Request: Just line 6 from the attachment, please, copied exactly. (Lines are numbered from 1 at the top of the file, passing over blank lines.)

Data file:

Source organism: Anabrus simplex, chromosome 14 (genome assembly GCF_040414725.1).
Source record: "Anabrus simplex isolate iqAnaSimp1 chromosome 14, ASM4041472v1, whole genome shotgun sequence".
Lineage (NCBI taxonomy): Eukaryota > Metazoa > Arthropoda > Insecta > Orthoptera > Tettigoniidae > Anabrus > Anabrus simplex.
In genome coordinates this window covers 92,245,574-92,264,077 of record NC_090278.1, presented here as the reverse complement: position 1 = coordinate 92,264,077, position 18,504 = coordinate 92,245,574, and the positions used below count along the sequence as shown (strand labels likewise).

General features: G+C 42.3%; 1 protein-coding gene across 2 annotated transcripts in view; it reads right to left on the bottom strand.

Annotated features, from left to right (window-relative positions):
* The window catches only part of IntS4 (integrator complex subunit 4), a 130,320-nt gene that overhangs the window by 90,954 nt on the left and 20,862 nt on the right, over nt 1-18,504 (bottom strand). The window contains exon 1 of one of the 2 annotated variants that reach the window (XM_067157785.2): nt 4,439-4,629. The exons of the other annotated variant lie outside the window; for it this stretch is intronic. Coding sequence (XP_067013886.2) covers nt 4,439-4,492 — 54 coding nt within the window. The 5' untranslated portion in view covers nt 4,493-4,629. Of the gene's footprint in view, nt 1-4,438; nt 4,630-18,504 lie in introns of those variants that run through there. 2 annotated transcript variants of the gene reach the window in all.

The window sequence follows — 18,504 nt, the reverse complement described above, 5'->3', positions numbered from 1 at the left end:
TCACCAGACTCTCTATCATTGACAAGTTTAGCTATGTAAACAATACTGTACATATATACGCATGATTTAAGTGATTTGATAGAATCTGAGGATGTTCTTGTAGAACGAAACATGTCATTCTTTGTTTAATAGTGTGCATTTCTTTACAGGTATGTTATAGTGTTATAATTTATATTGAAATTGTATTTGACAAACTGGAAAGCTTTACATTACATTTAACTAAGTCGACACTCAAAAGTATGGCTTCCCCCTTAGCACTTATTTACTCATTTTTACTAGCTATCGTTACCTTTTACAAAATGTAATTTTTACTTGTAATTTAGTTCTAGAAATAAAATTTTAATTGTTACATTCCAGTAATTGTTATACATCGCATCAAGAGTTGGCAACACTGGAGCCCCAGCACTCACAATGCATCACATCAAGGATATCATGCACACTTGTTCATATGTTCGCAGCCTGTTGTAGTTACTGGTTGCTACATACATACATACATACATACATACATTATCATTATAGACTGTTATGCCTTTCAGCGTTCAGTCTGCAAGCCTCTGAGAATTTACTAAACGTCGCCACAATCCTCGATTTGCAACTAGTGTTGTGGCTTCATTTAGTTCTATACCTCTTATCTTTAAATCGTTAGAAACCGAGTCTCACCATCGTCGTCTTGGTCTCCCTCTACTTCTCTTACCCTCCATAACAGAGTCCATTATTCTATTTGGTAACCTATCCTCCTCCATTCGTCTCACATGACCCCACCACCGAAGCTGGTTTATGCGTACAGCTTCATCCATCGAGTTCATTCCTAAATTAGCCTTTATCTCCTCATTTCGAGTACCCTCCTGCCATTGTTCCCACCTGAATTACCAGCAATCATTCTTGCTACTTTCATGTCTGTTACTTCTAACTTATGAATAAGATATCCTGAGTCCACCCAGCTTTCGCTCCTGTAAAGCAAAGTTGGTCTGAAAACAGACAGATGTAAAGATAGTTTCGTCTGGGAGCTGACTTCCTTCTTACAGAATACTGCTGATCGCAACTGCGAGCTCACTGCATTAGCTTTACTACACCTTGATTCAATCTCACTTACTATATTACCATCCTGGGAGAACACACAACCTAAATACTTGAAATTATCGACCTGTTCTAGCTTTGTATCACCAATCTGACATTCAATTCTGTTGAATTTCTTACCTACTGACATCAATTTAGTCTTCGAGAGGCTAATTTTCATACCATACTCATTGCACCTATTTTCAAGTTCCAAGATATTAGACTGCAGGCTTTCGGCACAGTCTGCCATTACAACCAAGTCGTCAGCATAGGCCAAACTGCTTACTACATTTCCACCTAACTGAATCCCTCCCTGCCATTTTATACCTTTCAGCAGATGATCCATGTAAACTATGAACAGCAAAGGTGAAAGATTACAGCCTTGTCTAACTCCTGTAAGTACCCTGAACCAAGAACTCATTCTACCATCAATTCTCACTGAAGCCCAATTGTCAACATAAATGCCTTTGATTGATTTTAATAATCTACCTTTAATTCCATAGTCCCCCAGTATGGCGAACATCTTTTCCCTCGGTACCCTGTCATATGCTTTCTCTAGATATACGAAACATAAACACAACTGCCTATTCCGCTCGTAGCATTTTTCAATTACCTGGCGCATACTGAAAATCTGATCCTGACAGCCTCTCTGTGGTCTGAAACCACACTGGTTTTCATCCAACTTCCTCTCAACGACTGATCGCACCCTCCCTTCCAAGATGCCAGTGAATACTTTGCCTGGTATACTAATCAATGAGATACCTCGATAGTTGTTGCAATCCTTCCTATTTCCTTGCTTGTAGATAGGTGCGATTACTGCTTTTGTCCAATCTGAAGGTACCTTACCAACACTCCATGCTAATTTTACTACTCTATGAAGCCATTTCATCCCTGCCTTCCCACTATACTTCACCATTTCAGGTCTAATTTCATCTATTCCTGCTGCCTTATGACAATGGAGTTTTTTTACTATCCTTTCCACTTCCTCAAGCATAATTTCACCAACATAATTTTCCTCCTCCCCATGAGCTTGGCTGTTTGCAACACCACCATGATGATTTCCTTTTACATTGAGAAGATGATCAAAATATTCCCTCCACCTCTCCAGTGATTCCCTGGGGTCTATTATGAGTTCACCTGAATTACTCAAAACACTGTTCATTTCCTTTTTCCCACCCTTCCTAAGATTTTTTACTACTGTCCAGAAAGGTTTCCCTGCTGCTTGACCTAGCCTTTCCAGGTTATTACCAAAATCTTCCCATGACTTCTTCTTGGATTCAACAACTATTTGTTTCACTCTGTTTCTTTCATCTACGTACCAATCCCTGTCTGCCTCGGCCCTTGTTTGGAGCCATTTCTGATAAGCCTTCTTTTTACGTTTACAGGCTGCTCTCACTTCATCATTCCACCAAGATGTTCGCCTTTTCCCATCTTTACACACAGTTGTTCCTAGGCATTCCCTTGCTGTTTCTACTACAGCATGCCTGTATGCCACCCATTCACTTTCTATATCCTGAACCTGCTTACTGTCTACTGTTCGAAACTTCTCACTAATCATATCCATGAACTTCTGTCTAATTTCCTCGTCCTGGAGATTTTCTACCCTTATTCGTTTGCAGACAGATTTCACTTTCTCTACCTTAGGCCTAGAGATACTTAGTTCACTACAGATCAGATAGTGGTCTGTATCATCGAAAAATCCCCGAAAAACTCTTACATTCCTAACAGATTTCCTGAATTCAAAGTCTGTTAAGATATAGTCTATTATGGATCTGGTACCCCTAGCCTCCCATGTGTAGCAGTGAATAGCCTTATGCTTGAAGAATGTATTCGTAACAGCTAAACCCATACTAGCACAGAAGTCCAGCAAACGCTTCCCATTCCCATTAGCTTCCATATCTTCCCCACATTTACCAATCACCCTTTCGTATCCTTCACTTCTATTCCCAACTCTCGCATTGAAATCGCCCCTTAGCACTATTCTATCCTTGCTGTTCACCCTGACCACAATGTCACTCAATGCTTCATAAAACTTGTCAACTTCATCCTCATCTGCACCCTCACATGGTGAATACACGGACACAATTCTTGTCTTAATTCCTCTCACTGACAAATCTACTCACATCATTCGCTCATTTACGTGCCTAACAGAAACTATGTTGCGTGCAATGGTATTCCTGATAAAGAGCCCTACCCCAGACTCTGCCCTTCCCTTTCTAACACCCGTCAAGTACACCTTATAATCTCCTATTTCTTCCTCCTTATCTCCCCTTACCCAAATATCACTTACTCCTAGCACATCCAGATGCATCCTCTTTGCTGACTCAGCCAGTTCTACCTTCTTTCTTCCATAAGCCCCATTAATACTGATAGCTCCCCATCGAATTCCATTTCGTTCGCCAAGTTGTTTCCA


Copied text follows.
Annotated features, from left to right (window-relative positions):